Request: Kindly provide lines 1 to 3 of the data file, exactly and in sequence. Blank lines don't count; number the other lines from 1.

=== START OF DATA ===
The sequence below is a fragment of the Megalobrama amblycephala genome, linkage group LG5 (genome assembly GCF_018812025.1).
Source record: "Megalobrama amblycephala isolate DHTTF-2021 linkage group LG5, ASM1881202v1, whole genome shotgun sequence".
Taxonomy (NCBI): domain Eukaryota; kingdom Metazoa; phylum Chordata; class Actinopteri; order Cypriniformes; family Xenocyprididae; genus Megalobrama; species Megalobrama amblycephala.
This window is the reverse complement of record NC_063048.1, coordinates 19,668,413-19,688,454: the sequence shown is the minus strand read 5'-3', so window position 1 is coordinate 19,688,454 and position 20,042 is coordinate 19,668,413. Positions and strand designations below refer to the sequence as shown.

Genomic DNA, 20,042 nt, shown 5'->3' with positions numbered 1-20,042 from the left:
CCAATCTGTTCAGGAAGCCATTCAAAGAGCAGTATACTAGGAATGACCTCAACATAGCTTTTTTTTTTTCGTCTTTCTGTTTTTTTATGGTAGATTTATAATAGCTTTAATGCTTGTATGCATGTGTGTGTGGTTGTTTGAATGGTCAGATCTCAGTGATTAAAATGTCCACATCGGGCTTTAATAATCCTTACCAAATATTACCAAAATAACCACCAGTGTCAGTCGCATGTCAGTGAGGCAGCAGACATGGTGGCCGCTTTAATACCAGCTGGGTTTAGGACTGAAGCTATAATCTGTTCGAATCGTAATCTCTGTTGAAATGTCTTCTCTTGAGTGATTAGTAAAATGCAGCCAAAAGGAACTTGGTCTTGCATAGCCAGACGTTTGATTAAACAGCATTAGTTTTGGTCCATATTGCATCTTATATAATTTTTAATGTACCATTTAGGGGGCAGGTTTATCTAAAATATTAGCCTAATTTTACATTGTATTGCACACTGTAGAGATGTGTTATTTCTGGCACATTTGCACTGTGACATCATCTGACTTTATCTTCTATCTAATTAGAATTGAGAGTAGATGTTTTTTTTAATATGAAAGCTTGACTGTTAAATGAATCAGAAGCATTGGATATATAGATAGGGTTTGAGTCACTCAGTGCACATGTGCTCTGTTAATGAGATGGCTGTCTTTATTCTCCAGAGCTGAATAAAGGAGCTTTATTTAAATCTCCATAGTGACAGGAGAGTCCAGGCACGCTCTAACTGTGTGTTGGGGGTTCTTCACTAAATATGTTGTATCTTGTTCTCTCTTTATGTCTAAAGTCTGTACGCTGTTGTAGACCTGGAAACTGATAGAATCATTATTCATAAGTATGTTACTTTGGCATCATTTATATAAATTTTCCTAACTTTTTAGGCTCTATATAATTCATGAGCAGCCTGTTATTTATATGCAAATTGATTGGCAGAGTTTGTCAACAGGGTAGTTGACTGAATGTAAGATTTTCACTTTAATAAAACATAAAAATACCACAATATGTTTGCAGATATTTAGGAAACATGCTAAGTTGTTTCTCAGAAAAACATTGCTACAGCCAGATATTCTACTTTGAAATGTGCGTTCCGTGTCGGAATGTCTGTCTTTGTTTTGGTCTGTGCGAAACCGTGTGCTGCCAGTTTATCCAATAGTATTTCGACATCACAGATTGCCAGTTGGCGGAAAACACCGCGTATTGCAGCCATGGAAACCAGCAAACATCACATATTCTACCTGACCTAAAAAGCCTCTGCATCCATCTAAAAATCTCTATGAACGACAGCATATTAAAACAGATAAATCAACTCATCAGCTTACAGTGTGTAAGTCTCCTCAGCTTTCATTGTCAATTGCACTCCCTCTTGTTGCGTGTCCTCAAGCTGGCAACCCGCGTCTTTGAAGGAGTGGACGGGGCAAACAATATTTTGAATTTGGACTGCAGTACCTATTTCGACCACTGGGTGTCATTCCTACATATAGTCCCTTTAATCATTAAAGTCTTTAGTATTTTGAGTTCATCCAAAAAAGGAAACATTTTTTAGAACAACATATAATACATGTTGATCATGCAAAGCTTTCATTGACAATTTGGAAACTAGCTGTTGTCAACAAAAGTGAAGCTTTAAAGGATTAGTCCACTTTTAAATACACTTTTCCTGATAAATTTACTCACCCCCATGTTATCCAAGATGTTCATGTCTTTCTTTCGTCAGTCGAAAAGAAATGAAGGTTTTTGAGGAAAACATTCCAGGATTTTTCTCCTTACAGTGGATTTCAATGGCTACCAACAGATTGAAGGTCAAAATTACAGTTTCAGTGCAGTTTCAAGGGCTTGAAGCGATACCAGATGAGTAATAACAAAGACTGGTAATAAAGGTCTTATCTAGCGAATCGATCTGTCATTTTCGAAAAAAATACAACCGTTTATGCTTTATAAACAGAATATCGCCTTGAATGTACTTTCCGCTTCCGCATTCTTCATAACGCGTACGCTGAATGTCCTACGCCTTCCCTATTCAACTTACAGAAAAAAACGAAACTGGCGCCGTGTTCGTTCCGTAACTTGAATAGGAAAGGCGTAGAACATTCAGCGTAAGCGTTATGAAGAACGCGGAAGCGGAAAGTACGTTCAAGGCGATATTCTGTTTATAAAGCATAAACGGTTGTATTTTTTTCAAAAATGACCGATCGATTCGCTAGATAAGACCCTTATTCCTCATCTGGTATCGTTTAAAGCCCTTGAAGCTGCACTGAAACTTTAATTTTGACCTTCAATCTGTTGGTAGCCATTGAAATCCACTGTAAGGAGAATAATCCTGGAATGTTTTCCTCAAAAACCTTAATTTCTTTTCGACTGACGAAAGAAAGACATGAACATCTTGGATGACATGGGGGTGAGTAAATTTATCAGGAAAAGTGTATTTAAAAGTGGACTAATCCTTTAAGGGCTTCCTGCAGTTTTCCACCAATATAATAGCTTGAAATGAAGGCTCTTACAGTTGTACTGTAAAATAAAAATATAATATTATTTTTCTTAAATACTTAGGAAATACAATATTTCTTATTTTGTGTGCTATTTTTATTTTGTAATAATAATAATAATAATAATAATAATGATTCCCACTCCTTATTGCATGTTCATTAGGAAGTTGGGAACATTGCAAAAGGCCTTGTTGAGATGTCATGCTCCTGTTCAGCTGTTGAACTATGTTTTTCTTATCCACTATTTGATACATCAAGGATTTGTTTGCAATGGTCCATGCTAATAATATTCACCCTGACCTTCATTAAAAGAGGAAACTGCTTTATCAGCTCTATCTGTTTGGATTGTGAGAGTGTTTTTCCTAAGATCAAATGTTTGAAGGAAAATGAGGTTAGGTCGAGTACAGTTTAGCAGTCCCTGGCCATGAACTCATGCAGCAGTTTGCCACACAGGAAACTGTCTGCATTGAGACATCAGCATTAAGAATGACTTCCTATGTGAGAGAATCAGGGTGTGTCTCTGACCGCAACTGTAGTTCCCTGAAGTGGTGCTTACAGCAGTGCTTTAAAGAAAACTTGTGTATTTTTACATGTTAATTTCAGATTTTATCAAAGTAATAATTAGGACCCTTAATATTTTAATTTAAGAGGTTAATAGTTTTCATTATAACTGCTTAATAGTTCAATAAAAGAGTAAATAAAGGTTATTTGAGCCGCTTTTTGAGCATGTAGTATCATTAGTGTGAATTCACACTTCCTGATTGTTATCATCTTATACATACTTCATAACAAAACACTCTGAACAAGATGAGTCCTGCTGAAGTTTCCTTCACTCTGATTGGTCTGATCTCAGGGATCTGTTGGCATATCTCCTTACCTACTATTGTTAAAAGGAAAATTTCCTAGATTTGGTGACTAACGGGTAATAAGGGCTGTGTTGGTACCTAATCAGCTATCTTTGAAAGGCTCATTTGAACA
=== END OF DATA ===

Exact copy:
The sequence below is a fragment of the Megalobrama amblycephala genome, linkage group LG5 (genome assembly GCF_018812025.1).
Source record: "Megalobrama amblycephala isolate DHTTF-2021 linkage group LG5, ASM1881202v1, whole genome shotgun sequence".
Taxonomy (NCBI): domain Eukaryota; kingdom Metazoa; phylum Chordata; class Actinopteri; order Cypriniformes; family Xenocyprididae; genus Megalobrama; species Megalobrama amblycephala.